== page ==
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Hochul thinks “all New Yorkers should feel welcome and respected when visiting the state capitol. Unfortunately, offensive imagery and distasteful representations of populations in the art which adorns the capitol can alienate visitors.”
She also seems to be spot on in her belief that many Native Americans in New York do not appreciate the offensive paintings.

Albany Has a History of Racism Towards Indigenes

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Present-day Albany, New York, was originally held by the Algonquin Mahican and Iroquoian Mohawk tribes. After 1609, when English and Dutch settlers started to explore and settle the land, clashes among Native Nation peoples occurred. 
When Europeans moved in to colonize the area and conduct trade, the region became destabilized. Eventually, the United States government resettled the land in Southern New York and forcibly evicted the Iroquois and other native residents there.

Many Native American Activists Have Complained

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Hochul and her administration have received complaints from several Native American activists who have visited the capitol building in Albany about the paintings.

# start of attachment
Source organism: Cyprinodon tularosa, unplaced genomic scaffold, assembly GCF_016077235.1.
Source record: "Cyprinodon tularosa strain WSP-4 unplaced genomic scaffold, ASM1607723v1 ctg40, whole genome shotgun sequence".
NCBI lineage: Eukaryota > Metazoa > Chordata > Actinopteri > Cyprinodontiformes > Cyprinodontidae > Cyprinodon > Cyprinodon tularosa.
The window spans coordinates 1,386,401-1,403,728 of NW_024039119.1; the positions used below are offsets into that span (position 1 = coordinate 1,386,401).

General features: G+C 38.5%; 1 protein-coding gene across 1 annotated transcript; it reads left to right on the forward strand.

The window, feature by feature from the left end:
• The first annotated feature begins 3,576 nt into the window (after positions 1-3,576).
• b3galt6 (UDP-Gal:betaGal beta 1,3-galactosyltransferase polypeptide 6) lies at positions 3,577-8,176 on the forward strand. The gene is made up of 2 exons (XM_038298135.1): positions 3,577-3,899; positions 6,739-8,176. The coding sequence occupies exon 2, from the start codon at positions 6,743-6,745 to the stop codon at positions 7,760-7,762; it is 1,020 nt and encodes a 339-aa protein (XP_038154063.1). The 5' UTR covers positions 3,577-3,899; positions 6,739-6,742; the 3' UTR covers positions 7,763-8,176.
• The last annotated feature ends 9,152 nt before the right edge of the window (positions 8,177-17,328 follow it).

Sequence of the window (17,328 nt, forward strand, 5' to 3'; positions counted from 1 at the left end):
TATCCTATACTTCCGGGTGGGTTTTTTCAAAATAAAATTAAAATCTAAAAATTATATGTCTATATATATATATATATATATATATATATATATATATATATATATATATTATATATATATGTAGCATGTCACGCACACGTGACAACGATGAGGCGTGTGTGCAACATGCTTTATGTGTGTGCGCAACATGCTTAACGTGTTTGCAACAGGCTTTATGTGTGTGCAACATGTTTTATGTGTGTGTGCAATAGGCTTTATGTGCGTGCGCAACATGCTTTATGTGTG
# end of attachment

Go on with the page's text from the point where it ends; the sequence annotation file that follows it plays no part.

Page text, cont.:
Counselor of the Seneca Nation, JC Seneca, expressed “disgust” when he saw the painting, explaining, “It’s braggadocios about killing my people. They killed a lot of our people and stole a lot of our land.”

Activist Rallies

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Indigenous activists see the continued existence of racist murals and monuments as a sign that America still fosters discrimination. When government action to remove demands is not forthcoming, they often hold rallies to put pressure on them.
In 2020, activists held a rally in Iowa to protest three offensive monuments still displayed there. One fact they all agreed on was that the capitol should be a welcoming place for all.

Gov. Hochul’s Plan to Replace the Existing Art with a Better Representation of New York

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According to the State of the State book, Governor Hochul won’t stop at removing the existing art; she also wants to replace it with a true representation of the state’s Indigenous people.
The statement reads, “To ensure that all New Yorkers are welcomed in the capitol, this year Gov. Hochul will commence a comprehensive review of artistic representation of Indigenous peoples in the capitol, with invited participation from representatives from each of the nine Indigenous Nations.”

Mural Replacements

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Activists have succeeded across the country in getting government in cities and states to repaint offensive murals. In San Francisco, a school district repainted a positive mural for Indigenous people instead of simply removing the offensive one. 
The original mural, “The Life of Washington,” was a depiction of a native person dead on the ground while pioneers stood by his corpse.

Gov. Hochul Has Gotten Rid of Native American Mascots

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Hochul’s decision to remove the Native American art she and many others deem as offensive is not that surprising.
In 2022, she also backed New York education officials when they decided to remove all Native American mascots that many found disrespectful from schools around the state.